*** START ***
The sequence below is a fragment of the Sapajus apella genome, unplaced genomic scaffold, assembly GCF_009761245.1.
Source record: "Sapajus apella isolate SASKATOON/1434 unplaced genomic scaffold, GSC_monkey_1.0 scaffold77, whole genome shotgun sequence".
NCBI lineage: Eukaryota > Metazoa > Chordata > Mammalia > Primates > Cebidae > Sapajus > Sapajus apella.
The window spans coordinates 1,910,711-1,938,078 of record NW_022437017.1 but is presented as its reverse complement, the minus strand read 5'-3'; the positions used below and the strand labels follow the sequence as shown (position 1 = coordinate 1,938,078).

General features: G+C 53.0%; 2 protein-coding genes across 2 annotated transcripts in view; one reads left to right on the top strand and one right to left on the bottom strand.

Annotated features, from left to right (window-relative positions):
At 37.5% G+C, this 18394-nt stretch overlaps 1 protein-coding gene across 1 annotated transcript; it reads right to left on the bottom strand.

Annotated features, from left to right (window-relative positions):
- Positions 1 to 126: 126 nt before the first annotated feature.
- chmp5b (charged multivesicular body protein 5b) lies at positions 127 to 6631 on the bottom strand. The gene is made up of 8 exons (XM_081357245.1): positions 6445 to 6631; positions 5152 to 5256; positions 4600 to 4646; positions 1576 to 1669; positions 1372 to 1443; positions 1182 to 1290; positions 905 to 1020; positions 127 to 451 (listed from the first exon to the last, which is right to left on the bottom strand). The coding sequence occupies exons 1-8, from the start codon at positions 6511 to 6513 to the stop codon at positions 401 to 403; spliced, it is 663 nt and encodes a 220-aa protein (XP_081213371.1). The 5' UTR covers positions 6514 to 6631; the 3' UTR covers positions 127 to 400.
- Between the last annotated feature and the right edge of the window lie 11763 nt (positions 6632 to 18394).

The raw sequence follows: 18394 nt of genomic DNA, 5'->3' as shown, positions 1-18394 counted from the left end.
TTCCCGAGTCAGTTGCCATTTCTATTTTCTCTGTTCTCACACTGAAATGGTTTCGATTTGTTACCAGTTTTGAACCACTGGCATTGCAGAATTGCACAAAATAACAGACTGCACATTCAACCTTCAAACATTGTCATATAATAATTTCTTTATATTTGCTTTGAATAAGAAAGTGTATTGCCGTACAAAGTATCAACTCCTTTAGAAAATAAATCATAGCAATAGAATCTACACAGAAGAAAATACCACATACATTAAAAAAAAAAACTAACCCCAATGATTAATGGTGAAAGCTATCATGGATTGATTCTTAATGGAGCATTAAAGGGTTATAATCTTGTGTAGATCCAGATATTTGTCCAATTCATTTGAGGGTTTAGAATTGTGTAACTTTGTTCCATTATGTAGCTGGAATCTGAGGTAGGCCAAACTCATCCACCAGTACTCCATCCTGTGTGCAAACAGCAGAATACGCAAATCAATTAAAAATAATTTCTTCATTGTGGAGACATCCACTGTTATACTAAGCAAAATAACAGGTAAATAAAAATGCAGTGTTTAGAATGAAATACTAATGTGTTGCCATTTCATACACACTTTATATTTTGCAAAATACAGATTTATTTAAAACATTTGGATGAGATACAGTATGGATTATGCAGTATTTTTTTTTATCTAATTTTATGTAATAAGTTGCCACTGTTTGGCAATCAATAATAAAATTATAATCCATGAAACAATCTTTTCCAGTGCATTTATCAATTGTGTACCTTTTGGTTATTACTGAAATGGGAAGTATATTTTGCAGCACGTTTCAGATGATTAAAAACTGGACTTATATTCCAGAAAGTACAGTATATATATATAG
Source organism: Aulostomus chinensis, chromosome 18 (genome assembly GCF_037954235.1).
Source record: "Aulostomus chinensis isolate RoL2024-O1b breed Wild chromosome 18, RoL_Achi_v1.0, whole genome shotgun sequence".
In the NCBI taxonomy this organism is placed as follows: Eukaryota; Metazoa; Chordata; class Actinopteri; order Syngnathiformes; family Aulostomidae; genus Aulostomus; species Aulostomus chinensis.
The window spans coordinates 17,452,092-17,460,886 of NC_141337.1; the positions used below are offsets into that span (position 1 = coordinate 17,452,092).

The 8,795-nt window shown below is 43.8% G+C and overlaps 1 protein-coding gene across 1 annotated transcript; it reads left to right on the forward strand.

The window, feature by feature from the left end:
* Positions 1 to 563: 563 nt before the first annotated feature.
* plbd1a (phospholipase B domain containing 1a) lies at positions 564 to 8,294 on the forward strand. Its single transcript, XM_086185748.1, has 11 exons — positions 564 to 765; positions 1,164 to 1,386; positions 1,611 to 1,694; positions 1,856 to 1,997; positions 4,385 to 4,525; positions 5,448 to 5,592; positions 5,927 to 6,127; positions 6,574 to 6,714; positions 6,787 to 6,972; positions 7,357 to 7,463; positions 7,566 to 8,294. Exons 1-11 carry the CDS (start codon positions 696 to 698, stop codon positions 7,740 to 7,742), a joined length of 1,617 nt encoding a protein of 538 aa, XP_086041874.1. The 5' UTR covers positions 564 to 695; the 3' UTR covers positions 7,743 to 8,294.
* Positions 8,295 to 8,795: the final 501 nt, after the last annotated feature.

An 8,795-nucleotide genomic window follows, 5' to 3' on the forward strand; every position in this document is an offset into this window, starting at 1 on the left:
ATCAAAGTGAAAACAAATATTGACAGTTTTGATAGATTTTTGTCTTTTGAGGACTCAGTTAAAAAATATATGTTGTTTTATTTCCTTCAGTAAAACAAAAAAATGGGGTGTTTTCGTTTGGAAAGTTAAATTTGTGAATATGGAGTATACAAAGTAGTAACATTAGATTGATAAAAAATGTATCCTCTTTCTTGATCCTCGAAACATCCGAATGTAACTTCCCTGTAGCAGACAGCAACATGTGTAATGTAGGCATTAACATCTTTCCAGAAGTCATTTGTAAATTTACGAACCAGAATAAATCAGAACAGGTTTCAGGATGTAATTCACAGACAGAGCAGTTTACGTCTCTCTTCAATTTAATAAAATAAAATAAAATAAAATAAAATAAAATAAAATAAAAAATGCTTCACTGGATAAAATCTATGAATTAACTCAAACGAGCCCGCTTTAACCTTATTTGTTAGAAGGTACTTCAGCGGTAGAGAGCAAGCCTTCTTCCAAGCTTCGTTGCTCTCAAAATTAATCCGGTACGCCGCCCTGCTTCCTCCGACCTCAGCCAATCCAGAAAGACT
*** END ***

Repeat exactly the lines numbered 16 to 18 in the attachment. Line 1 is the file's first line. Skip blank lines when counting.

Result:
In the NCBI taxonomy this organism is placed as follows: Eukaryota; Metazoa; Chordata; class Actinopteri; order Syngnathiformes; family Aulostomidae; genus Aulostomus; species Aulostomus chinensis.
The window spans coordinates 17,452,092-17,460,886 of NC_141337.1; the positions used below are offsets into that span (position 1 = coordinate 17,452,092).

The 8,795-nt window shown below is 43.8% G+C and overlaps 1 protein-coding gene across 1 annotated transcript; it reads left to right on the forward strand.